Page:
Move over, apples and pumpkins—there’s another fall fruit in town: pawpaws!

Pawpaws are oftentimes overshadowed by apples and pumpkins when it comes to fall fruit. However, with its unique historic background and flavor, pawpaws make for a great way to celebrate Maryland history and enjoy a yummy fall treat!

What do Pawpaws Taste Like?

Pawpaws are a small, green fruit that tend to taste like a combination of a banana and a mango. Peeling back the green skin will reveal a yellow colored inside that has a custard-like texture. This unique flavor and texture make pawpaws perfect for making bread and smoothies. People have even gone as far as to make pawpaw salsa, barbecue sauce, and beer! Eating pawpaws alone is a delicious and nutritious snack. However, be cautious eating too many as they are known to make some people feel nauseated! 

pawpaw

The inside of a pawpaw fruit. Photo courtesy of Tyrone Turner/WAMU.

Unfortunately, you won’t find pawpaws or their products in your everyday grocery store. Pawpaws are nearly impossible to sell commercially because they are only ripe for a few weeks at the end of September before quickly becoming rotten. The many large, black seeds that fill them also makes it difficult to produce any pawpaw products fast enough to hit the grocery store shelves.

Forage for Pawpaws and Make Your Own Pawpaw Concoction!

Just because you can’t find pawpaws at your supermarket doesn't mean you can’t enjoy them! Pawpaws are an indiginous fruit to Maryland and can be found in many of the state parks during the last few weeks of September. The Susquehanna State Park in Harford County, Maryland, is known to have several paths full of pawpaw trees, which tend to be smaller in size with thin trunks and big, round leaves. If the pawpaws you collect are not quite ripe, then take them home and wait until they soften a bit before making anything with them.

girl holding pawpaw

Pawpaw fruit can now be found at the Susquehanna State Park in Harford County, Maryland. Photo courtesy of Kaitlin Kulich.

Making your own homemade pawpaw ice cream is a great way to try this fruit for the first time. Try this recipe at home after picking your own pawpaws:

Ingredients 

  • Several pawpaws (skin and seeds removed)
  • 1 can of coconut milk or any milk of your choice 
  • 2 T. of maple syrup 
  • 2 T. of lime juice
  • 1 ts.p of salt 

Mix all ingredients in a blender until smooth and place in a freezer until frozen—then enjoy!

Pawpaw Fun Facts

Pawpaws are the largest indiginous fruit in North America and can be found primarily in states that make up the Appalachian Trail (Maryland being one of those states). Their flowers are a rusty red color and can produce a rotten scent in order to attract flies that pollinate them—but don’t worry, the fruit doesn't smell or taste rotten!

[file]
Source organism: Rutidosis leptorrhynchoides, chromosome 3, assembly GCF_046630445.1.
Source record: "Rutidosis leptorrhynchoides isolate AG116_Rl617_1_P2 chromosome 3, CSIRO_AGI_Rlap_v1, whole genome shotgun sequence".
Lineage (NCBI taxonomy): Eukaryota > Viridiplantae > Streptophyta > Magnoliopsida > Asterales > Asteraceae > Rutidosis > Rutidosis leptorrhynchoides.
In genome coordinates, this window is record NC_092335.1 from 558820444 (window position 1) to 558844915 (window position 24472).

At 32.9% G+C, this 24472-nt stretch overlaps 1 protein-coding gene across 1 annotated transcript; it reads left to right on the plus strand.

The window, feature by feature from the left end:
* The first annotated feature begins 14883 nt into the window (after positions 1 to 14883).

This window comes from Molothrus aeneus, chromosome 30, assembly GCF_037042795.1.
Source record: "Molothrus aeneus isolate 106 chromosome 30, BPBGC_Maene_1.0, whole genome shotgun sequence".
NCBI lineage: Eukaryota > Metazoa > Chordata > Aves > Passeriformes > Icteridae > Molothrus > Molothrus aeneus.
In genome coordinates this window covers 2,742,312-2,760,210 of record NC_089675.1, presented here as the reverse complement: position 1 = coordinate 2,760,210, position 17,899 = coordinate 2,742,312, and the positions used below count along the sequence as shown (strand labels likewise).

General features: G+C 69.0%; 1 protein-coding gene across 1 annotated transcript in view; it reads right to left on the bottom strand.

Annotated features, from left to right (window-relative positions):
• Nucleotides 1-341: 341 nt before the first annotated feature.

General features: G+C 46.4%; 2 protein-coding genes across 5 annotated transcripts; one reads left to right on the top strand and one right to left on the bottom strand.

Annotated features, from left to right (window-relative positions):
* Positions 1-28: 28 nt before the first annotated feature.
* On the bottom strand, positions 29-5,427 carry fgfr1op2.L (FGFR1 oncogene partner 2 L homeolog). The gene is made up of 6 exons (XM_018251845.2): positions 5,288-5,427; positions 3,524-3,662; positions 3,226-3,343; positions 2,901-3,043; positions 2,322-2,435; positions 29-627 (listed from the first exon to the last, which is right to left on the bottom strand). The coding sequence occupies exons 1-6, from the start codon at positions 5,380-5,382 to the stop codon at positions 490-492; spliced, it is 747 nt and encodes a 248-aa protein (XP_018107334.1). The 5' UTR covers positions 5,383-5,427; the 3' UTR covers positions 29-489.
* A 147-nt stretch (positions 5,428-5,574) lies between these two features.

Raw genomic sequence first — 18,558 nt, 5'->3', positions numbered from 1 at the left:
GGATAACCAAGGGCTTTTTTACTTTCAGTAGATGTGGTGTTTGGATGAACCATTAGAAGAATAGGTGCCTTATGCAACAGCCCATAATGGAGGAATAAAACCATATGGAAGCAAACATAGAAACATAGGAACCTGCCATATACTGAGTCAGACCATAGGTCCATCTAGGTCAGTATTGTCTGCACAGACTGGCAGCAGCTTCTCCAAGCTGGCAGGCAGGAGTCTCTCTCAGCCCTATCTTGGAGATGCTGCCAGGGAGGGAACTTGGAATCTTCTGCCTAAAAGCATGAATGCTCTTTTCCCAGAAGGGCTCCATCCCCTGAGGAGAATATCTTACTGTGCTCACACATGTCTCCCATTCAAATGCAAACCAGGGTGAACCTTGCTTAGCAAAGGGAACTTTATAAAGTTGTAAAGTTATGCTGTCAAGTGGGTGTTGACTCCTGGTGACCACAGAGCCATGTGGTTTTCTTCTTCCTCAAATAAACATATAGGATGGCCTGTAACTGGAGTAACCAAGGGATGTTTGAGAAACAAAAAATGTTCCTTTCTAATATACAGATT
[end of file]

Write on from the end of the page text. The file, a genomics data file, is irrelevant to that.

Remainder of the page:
pawpaw fruit flowers

Pawpaw flowers. Photo courtesy of The Virginia Native Plant Society.

George Washington was known to be a big fan of pawpaws after Native Americans shared them with him. In fact, Washington even wrote in his diary about pawpaw trees!

On March 7, 1785, Washington wrote,

"Planted all my Cedars, all my Papaw, and two Honey locust Trees in my Shrubberies and two of the latter in my groves—one at each 'side' of the House and a large Holly tree on the Point going to the Sein landing."

Washington had a pawpaw tree planted at his Mount Vernon estate and around his family tomb—all of which can be seen to this day.

pawpaw tree

A pawpaw tree grows at Mount Vernon. Photo courtesy of Mountvernon.org

If you live in Maryland, chances are you have seen a peculiar butterfly with black and white stripes fluttering around. That is a Zebra Swallowtail Butterfly, and if you've see one, you were probably near pawpaw trees! Pawpaws are the only host plant to Zebra SwallowTail Butterflies who lay their eggs on the leaves and eat them when they are caterpillars. 

These butterflies have even been spotted outside The Pawpaw Museum in Port Deposit, Maryland, where pawpaw trees grow around the museum’s perimeter.

butterflies

Zebra Swallowtail Butterflies outside the Pawpaw Museum in Port de Posit, Maryland. Photo by Kaitlin Kulich. 
 

Have you ever seen a pawpaw before or tried one? Let us know in the comments below. And happy pawpaw season!